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Challenged by my teacher: integration by substitution

  1. Feb 26, 2008 #1
    I just learned how to integrate through substitution and I was challenged by my teacher with an apparently easy problem but I'm really struggling with it.
    He said he will give me an F if I don't solve it for tomorrow, I guess this is what I get by being the one who always understand in class

    Exposed below

    1. The problem statement, all variables and given/known data

    [tex]\int (x^2+1)^2 dx[/tex]

    2. Relevant equations




    3. The attempt at a solution

    [tex]\int u^2(\frac{du}{2x}) = [/tex]

    [tex]\int u^2(\frac{du}{2\sqrt{u-1}}) = [/tex]

    [tex]\frac{1}{2}\int\frac{du}{u^{-2}\sqrt{u-1}} = [/tex]

    Now I finally integrate

    \frac{1}{2} ln(u^{-2}\sqrt{u-1})[/tex]

    [tex]\frac{1}{2} ln(\frac{\sqrt{u-1}}{u^2})[/tex]

    [tex]\frac{1}{2} ln(\frac{x}{(x^2+1)^2})[/tex]

    But if I integrate it solving the binomial first I get a totally different answer and If I derive my result I don't get [tex](x^2+1)^2[/tex]

    Last edited: Feb 26, 2008
  2. jcsd
  3. Feb 26, 2008 #2
    You can check your answer by just foiling out [itex](x^2+1)^2[/itex]. So you really shouldn't be getting natural logs...

    Perhaps he's just trying to get you to use u substitution when you don't have to?
  4. Feb 26, 2008 #3
    Yes, that was my first thought but he said that I must use substitution, and this is the only way I think its possible.

    Thanks for your answer!
  5. Feb 26, 2008 #4


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    But, that is wrong. That is not the value of the integral.
    you get a different answer because you get the right answer, which is different from the wrong answer.
  6. Feb 26, 2008 #5
    I'm just learning this, is there anybody out there willing to show me how to integrate it correctly through substitution?
  7. Feb 26, 2008 #6


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    That's clearly not right.
  8. Feb 26, 2008 #7
    Isn't this one of the formulas?

    [tex]\int \frac{dx}{x} = ln(x)[/tex]

    I'm really trying, and I would appreciate answers with more than one line. I know it's wrong but if somebody would be so kind and try to explain it to me?

    I just learned integration three days ago and I learned substitution this morning
    Last edited: Feb 26, 2008
  9. Feb 26, 2008 #8
    Hi Pablo,

    Sorry if it seems that we're being a bit short with our answers. The homework forum isn't a place where others do your homework for you, just offer advice.

    In any case, You're right that [itex]\int \frac{dx}{x} = \ln(x)[/itex] - but this isn't what you have, is it? Instead, you have [itex]\int \frac{dx}{x^{-2}\sqrt{1-x}}[/itex] - that is, [itex]\int \frac{dx}{f(x)} \ne \ln(f(x))[/tex] in general.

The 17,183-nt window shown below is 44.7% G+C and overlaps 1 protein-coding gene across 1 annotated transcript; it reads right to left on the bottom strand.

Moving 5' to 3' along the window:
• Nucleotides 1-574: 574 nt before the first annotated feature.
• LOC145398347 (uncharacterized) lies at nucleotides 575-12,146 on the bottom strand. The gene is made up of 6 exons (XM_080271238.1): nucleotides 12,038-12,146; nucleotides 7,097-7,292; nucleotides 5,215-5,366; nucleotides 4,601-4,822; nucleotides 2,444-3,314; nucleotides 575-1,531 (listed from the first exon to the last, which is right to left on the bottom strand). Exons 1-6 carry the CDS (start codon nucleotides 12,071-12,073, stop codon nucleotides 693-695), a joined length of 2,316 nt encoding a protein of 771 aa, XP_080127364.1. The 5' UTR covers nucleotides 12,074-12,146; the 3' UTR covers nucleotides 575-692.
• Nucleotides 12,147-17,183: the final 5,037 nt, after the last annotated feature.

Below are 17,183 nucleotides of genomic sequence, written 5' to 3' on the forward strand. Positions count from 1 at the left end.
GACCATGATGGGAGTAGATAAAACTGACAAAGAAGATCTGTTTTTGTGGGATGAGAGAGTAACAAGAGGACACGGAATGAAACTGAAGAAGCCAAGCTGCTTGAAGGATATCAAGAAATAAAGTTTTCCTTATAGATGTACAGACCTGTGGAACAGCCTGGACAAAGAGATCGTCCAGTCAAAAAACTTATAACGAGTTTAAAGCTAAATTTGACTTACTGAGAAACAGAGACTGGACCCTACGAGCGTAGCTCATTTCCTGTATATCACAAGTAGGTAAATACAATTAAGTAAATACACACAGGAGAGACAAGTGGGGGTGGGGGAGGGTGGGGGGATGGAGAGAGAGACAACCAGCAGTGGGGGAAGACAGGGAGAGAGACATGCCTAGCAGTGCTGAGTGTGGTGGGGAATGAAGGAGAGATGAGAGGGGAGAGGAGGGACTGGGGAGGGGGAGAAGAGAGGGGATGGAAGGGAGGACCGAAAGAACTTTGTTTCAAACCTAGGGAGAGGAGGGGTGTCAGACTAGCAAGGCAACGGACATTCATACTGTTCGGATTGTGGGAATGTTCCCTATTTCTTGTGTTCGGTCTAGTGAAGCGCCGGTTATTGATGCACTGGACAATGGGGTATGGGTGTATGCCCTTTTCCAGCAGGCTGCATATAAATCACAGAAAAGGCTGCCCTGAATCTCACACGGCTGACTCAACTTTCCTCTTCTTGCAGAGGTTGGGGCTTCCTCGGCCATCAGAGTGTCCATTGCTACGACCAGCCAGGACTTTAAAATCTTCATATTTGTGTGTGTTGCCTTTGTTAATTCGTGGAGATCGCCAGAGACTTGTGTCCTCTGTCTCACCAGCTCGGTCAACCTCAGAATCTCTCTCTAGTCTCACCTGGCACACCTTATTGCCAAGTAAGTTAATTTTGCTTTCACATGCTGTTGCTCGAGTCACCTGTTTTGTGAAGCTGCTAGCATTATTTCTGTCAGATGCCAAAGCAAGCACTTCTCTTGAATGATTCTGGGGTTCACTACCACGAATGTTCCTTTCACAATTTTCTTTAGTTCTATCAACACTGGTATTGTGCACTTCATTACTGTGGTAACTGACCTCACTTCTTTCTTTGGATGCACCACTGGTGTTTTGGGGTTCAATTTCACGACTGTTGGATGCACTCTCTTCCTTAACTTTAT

As for how to integrate that thing, I'm afraid I'm stumped without further substitution. Integrals.com and the back of Stewart's calculus book gives [itex]2/30 \sqrt{u-1}(3u^2+4u+8)[/itex] the answer, which, when substituting back in your original substitution gives the correct answer.

    EDIT: Stewart's Calculus has the following:

    [tex]\int \frac{u^2du}{\sqrt{a+bu}}=\frac{2}{15b^3}(8a^2+3b^2u^2-4abu)\sqrt{a+bu}+C[/tex].

    For your integral, [itex]a=b=1[/itex]
    Last edited: Feb 26, 2008
  10. Feb 26, 2008 #9


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    Why would you think of trying to solve that integral by substitution? Any substitution (at least that I can think of) would just make the integrand more complicated. If I were you, I'd just expand and solve it in two lines (of course you can make the substitution u=x if your teacher demands a substitution ;) ) and move on to trying to solve more complicated problems that will help you hone your techniques for the future.
  11. Feb 26, 2008 #10
    Yes I know you are not doing my homework, and it's not really my homework, it's a challenge put by my teacher just to me. I'm also a permanent user in other forums about technical topics and I always try to be as detailed and kind as possible when I answer questions. Even If they are homework I give hints and tips to the poster.

    Mathematica gave me the same answer, thank you however

    Cristo: Yes, it's a lot easier without substitution and I can solve it that way right now, but I'm asked to use substitution. I think I'll stick to u=x like you said. Thanks
  12. Feb 26, 2008 #11
    Thanks for your edit and formula, I think I will use it although I haven't seen that formula on class.
  13. Feb 26, 2008 #12


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    You can't apply that rule -- [itex]du / (u^{-2}\sqrt{u-1})[/itex] simply doesn't match the pattern [itex]dx / x[/itex].
    Last edited: Feb 26, 2008
  14. Feb 26, 2008 #13
    My teacher seems to be a moron, he used the formula a couple of times like I did. I think this led to my confusion. I believe the correct way is with PingPong's formula
  15. Feb 26, 2008 #14
    Thanks Hurkyl PingPong, your help is really appreciated
  16. Feb 27, 2008 #15


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    But the point of substitutions is to make an integral simpler to compute, not make it harder! If your teacher did intend that to be the solution, then I have no idea what he is thinking-- what a waste of time!
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